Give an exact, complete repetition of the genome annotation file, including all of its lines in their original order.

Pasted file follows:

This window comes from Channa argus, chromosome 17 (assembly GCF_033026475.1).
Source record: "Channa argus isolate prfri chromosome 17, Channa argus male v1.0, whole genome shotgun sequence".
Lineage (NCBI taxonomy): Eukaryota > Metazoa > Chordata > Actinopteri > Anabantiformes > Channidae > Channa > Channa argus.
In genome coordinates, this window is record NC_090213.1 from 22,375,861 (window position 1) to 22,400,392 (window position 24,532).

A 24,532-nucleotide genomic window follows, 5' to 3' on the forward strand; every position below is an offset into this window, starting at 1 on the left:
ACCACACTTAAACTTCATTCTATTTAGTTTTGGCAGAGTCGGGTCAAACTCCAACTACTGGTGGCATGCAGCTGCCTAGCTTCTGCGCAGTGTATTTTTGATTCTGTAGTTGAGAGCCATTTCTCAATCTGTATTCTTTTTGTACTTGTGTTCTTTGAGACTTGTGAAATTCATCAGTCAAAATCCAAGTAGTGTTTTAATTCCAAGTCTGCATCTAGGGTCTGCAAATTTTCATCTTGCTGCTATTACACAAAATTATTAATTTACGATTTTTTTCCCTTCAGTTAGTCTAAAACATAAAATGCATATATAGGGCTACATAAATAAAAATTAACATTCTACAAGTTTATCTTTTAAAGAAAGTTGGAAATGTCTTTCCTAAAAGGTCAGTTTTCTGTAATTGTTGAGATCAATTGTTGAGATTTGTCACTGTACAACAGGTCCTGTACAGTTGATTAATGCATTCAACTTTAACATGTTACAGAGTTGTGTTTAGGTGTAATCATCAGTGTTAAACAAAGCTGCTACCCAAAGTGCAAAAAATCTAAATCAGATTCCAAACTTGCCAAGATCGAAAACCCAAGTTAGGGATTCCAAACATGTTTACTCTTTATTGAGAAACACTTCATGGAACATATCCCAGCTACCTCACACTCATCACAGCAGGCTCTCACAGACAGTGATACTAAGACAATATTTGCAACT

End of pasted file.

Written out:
This window comes from Channa argus, chromosome 17 (assembly GCF_033026475.1).
Source record: "Channa argus isolate prfri chromosome 17, Channa argus male v1.0, whole genome shotgun sequence".
Lineage (NCBI taxonomy): Eukaryota > Metazoa > Chordata > Actinopteri > Anabantiformes > Channidae > Channa > Channa argus.
In genome coordinates, this window is record NC_090213.1 from 22,375,861 (window position 1) to 22,400,392 (window position 24,532).

A 24,532-nucleotide genomic window follows, 5' to 3' on the forward strand; every position below is an offset into this window, starting at 1 on the left:
ACCACACTTAAACTTCATTCTATTTAGTTTTGGCAGAGTCGGGTCAAACTCCAACTACTGGTGGCATGCAGCTGCCTAGCTTCTGCGCAGTGTATTTTTGATTCTGTAGTTGAGAGCCATTTCTCAATCTGTATTCTTTTTGTACTTGTGTTCTTTGAGACTTGTGAAATTCATCAGTCAAAATCCAAGTAGTGTTTTAATTCCAAGTCTGCATCTAGGGTCTGCAAATTTTCATCTTGCTGCTATTACACAAAATTATTAATTTACGATTTTTTTCCCTTCAGTTAGTCTAAAACATAAAATGCATATATAGGGCTACATAAATAAAAATTAACATTCTACAAGTTTATCTTTTAAAGAAAGTTGGAAATGTCTTTCCTAAAAGGTCAGTTTTCTGTAATTGTTGAGATCAATTGTTGAGATTTGTCACTGTACAACAGGTCCTGTACAGTTGATTAATGCATTCAACTTTAACATGTTACAGAGTTGTGTTTAGGTGTAATCATCAGTGTTAAACAAAGCTGCTACCCAAAGTGCAAAAAATCTAAATCAGATTCCAAACTTGCCAAGATCGAAAACCCAAGTTAGGGATTCCAAACATGTTTACTCTTTATTGAGAAACACTTCATGGAACATATCCCAGCTACCTCACACTCATCACAGCAGGCTCTCACAGACAGTGATACTAAGACAATATTTGCAACT